[amsat-bb] Future radical satellite designs
N2OEQ at aceweb.com
Sat Jul 7 21:50:06 PDT 2007
Greetings from Patrick N2OEQ
Let me preface my comments by stating the following;
The solar energy in space, outside the atmosphere, is approximately 1400 watts per square meter.
This equates to about 130 watts per square foot. AO-51 ( amsat Echo ) is roughly a one foot cube
covered with 27 percent efficient GaAs solar cells which cost approximately 20,000 dollars. With
that efficiency and almost complete side coverage with solar cells, I would guess the satellite
solar cell power conversion is about 25 to 30 watts for half the orbit time. Conservatively, that
is about 300 watthours or more per day. Now, the transmitter might use 2 watts of energy to provide
the 500 milliwatt downlink RF power and the satellite control electronics uses about 1 watt of
energy. The Digital transmitter might use another couple of watts. For argument sake, I'll say the
satellite uses 5 watts continuously for 24 hours per day or about 125 watthours per day. For some
reason, it seems the full potential of the solar cells is lost or underutilized.
The transmitters power is kept low to reduce the batteries depth of discharge to a minimum to
extend the battery life.
The point I am trying to make is that if amsat is going to pioneer new technologies in satellite
design, they should keep their eye on the big picture or the basics of operation. I'm aware that
people are trying to find a replacement for batteries but I would go further in saying that perhaps
for future designs that amsat resort to solar dependant power output or specifically, full
transmitter power directly powered by the solar cells and a sleep mode while the satellite is in
>From what I have learned about satellites, batteries are the weakest link often spelling disaster
and limited satellite lifetimes. I would rather enjoy a high power intermittent solar satellite for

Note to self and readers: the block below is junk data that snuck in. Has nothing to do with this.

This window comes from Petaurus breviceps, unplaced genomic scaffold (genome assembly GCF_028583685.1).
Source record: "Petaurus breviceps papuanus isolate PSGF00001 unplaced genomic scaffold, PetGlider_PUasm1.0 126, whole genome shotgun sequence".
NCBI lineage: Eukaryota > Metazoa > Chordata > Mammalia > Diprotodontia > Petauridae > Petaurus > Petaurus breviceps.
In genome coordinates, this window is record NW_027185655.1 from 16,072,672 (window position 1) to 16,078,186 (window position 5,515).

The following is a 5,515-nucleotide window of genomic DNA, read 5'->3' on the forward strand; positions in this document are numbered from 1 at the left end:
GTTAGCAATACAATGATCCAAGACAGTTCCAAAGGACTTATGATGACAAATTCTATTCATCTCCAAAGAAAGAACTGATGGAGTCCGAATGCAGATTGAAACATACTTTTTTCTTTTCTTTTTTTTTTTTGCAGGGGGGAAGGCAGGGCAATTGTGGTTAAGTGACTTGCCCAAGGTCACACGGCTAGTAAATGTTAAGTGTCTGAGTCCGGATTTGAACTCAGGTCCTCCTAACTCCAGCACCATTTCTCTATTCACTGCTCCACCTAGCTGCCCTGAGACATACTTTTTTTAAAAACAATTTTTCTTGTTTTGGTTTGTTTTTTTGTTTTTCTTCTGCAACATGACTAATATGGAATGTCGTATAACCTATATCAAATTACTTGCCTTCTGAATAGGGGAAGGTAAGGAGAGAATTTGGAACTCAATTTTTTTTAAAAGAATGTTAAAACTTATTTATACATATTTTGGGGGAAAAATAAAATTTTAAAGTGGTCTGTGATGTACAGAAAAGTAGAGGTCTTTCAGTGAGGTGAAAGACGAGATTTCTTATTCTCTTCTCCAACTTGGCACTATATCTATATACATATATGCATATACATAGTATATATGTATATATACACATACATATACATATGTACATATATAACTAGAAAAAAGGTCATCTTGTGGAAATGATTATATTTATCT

many years more than the average lifespan of one dependant on battery life and cycling.
Some will argue that they want continuous duty whenever the satellite is in range, day or night.
I would like to see a longer lived satellite capable of full power half the time that could
potentially last several decades in orbit.
Another point to ponder is the idea of asking to have auxilliary or piggyback payloads on larger
commercial satellites. This was done with the russian RS satellites and more recently with India's
Hamsat. The larger commercial satellites would probably have much larger and more efficient power
budgets. I just read on the space.com website ( linked from amsat ) that the new Directv satellite
is about 6 or 7 thousand pounds and probably utilizes the most advanced and reliable technology
available. Wouldnt it be cheaper and easier to build an auxilliary payload versus an autonomous
satellite? This question has probably been answered many times but I'll bring it up again.
If it is a costly idea, is the additional cost justified by better, more reliable operation?
Thanks for allowing this forum and thanks for all replies.
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